Sustainable production of sufficient food of good nutritional quality for a growing population at affordable prices is one of the major challenges the world is facing. Good nutritional quality means an adequate supply of essential vitamins and minerals, while limiting the uptake of toxic amounts of potentially harmful elements such as heavy metals and pesticides. This dossier focuses on the pathways of micronutrients and heavy metals from the soil through the crop and via food into the human body, and on the factors that influence their bio-availability to the next stage.
Even though metabolisms and interactions vary largely among micronutrients and heavy metals, soils, crop (varieties) and human beings, generally many steps exist at which potential losses or accumulation of micronutrients or heavy metals occur. Human nutrient deficiencies and metal toxicities result in many situations from soil nutrient deficiencies and toxicities, since most human food directly or indirectly comes from plants grown in soils.
In this dossier you will find the most relevant research carried by Wageningen University & Research on micronutrients and heavy metals in the soil. The publications have been clustered in three sub-themes: soil & environment; from soil to plants; and from plants to human health. Click on a topic to expand:
Human nutrient deficiencies and toxicities can result from soil nutrient deficiencies and toxicities, e.g. when too low levels of essential micronutrients or too high levels of heavy metals occur. Contents in soils are determined by the substantial natural variation in soils and are influenced by fertilisation, cropping, weather and emissions from industrial processes. Bioavailability for plants is influenced by many chemical and physical soil characteristics such as pH, organic matter content, soil aeration, moisture, soil particle size, and interaction with other elements.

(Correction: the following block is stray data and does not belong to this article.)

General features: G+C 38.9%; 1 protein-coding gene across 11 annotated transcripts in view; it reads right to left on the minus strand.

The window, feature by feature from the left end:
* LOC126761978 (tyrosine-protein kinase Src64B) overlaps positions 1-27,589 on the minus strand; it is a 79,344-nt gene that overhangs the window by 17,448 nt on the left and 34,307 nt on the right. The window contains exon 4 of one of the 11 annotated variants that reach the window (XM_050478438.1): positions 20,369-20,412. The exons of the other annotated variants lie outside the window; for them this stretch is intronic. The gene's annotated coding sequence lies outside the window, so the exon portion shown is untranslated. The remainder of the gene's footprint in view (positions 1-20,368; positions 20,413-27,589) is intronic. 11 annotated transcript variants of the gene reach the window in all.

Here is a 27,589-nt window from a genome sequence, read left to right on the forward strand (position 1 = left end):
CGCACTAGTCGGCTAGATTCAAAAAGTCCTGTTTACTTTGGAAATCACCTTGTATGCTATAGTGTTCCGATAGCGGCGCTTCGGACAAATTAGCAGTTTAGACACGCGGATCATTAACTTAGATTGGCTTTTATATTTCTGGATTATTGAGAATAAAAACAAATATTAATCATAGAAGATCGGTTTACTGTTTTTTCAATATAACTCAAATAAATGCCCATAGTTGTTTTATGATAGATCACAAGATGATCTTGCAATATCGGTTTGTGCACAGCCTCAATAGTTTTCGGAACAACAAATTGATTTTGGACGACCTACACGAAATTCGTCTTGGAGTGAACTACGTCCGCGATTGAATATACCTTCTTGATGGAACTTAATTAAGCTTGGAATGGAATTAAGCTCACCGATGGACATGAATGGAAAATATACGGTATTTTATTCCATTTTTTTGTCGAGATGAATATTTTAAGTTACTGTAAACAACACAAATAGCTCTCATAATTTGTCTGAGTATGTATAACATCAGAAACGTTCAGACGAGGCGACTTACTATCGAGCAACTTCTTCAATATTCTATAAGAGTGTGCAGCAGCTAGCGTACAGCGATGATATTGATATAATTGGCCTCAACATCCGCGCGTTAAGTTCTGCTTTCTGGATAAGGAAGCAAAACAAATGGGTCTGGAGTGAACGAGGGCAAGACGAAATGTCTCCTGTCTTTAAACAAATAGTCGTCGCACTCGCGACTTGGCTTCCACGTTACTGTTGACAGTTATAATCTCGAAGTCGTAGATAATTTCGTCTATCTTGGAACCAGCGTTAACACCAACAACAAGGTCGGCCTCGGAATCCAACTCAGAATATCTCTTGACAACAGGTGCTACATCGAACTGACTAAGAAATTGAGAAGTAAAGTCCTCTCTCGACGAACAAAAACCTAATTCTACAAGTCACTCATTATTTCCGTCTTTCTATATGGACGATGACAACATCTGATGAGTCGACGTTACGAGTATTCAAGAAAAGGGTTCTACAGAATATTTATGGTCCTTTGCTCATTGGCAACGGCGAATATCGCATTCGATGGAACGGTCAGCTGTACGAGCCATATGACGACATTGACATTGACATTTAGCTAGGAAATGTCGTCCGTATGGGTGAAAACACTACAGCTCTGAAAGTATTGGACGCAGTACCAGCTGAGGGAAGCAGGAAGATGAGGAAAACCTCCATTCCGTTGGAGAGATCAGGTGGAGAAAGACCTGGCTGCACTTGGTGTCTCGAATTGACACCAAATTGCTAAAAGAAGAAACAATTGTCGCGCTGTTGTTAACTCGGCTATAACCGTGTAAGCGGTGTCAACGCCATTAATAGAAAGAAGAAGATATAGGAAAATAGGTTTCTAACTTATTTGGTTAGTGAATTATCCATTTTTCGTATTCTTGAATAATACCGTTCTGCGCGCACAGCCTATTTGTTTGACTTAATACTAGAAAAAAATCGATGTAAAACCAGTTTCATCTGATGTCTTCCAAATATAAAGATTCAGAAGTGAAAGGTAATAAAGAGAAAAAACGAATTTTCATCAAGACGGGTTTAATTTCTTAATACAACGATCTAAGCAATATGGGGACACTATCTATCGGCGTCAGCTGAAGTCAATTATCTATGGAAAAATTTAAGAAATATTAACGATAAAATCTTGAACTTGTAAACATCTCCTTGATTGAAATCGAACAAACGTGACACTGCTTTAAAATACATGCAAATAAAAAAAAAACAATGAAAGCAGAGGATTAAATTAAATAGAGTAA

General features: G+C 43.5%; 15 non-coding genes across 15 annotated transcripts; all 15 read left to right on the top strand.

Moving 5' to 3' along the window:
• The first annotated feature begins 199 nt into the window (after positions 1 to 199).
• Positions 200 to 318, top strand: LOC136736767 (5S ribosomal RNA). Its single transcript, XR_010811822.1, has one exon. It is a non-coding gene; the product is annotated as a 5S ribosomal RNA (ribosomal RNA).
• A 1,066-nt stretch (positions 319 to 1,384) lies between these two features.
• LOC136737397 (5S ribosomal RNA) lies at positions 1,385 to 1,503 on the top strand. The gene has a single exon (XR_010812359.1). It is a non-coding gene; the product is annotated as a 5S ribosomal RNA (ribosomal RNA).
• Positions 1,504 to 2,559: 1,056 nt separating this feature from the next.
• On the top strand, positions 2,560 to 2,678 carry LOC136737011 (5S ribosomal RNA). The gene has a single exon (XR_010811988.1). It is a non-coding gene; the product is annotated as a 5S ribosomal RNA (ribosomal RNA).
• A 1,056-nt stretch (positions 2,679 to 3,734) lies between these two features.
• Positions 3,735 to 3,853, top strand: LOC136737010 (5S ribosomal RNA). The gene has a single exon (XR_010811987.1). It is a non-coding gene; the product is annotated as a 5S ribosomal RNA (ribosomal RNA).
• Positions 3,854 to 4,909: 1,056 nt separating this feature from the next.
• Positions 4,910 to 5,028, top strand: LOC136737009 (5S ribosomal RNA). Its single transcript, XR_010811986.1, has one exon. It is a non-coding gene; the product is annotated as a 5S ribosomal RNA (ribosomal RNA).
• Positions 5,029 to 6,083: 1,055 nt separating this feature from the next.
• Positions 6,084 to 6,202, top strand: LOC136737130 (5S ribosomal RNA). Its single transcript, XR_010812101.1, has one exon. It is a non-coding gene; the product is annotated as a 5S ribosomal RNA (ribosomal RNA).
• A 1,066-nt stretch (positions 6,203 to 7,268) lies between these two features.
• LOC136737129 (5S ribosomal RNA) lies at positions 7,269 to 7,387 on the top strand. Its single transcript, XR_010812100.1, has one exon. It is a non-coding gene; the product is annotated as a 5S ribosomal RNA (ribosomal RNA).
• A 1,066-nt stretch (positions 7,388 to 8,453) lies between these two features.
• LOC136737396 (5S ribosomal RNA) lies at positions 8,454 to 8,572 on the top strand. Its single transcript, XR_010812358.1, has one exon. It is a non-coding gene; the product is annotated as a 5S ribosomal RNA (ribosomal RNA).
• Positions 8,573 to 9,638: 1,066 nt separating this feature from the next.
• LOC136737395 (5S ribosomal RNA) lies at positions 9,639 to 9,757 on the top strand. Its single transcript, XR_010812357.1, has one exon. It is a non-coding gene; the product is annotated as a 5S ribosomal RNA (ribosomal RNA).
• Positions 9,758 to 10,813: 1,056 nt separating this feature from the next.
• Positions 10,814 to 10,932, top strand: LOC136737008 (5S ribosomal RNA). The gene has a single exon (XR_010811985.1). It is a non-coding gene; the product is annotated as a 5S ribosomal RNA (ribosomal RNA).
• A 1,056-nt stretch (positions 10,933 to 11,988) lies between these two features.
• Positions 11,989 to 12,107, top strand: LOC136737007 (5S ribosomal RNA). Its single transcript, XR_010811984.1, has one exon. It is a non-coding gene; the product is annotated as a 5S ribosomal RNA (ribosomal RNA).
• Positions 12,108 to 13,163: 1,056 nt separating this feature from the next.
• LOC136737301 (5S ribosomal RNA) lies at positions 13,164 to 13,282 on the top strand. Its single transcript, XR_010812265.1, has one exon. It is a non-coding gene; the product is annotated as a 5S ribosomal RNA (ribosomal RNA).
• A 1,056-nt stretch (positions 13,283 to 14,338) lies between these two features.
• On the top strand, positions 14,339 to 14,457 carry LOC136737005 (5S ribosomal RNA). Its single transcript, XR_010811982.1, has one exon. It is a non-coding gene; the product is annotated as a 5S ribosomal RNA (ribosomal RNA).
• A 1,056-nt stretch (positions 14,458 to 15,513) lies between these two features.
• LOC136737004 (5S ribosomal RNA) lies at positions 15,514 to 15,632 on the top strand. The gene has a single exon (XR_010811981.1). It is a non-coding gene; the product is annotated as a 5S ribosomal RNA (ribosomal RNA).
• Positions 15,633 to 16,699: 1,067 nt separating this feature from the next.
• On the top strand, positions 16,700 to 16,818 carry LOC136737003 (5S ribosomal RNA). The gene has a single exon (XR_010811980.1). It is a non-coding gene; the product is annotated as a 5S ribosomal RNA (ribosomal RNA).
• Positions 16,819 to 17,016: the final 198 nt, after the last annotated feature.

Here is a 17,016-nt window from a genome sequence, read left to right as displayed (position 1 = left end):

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A proportion of the micronutrients and heavy metals in the soil can be taken up by plants. Effects of the amount taken up, e.g. on plant growth and development, vary among plant species. Bioavailability and uptake is determined by soil characteristicsin interaction with crop characteristics (e.g. rooting depth and active or passive transport into the plant) and soil management practices. Plant internal distribution will ultimately determine the contents in the edible or harvested parts of the plant.
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To lead a healthy and productive life, humans need a balanced supply of essential micronutrients and should limit the intake of heavy metals.
Retention of micronutrients and heavy metals in food items is determined by storage, processing and food preparation conditions, consisting of exposure to water, air, heat, UV light and oxygen. Bioavailability to humans is determined by food-related factors (e.g. diet, chemical form, binding to organic compounds, presence of inhibitors or enhancers of absorption, amount of the nutrient in a meal, nutrient interactions) and human-related factors (age, nutrient and health status of a person, physiological stage, fat mass, genetic factors).